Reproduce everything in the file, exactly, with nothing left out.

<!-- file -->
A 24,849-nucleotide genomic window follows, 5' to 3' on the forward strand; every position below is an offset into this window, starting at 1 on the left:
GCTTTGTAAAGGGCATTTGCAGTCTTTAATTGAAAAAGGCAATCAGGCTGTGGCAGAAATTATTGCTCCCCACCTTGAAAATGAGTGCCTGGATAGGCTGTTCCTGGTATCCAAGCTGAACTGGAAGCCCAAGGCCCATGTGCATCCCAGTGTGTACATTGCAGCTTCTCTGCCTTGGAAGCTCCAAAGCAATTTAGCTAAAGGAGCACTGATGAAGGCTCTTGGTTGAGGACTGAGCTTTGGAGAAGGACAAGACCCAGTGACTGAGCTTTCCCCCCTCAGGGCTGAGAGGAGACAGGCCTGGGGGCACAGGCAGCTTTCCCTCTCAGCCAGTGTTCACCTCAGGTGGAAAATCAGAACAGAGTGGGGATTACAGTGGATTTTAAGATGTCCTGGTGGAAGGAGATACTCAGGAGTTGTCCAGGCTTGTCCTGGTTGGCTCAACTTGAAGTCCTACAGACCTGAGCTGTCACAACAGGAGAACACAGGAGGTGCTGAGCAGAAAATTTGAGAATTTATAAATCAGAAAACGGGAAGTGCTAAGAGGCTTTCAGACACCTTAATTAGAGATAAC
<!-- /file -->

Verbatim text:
A 24,849-nucleotide genomic window follows, 5' to 3' on the forward strand; every position below is an offset into this window, starting at 1 on the left:
GCTTTGTAAAGGGCATTTGCAGTCTTTAATTGAAAAAGGCAATCAGGCTGTGGCAGAAATTATTGCTCCCCACCTTGAAAATGAGTGCCTGGATAGGCTGTTCCTGGTATCCAAGCTGAACTGGAAGCCCAAGGCCCATGTGCATCCCAGTGTGTACATTGCAGCTTCTCTGCCTTGGAAGCTCCAAAGCAATTTAGCTAAAGGAGCACTGATGAAGGCTCTTGGTTGAGGACTGAGCTTTGGAGAAGGACAAGACCCAGTGACTGAGCTTTCCCCCCTCAGGGCTGAGAGGAGACAGGCCTGGGGGCACAGGCAGCTTTCCCTCTCAGCCAGTGTTCACCTCAGGTGGAAAATCAGAACAGAGTGGGGATTACAGTGGATTTTAAGATGTCCTGGTGGAAGGAGATACTCAGGAGTTGTCCAGGCTTGTCCTGGTTGGCTCAACTTGAAGTCCTACAGACCTGAGCTGTCACAACAGGAGAACACAGGAGGTGCTGAGCAGAAAATTTGAGAATTTATAAATCAGAAAACGGGAAGTGCTAAGAGGCTTTCAGACACCTTAATTAGAGATAAC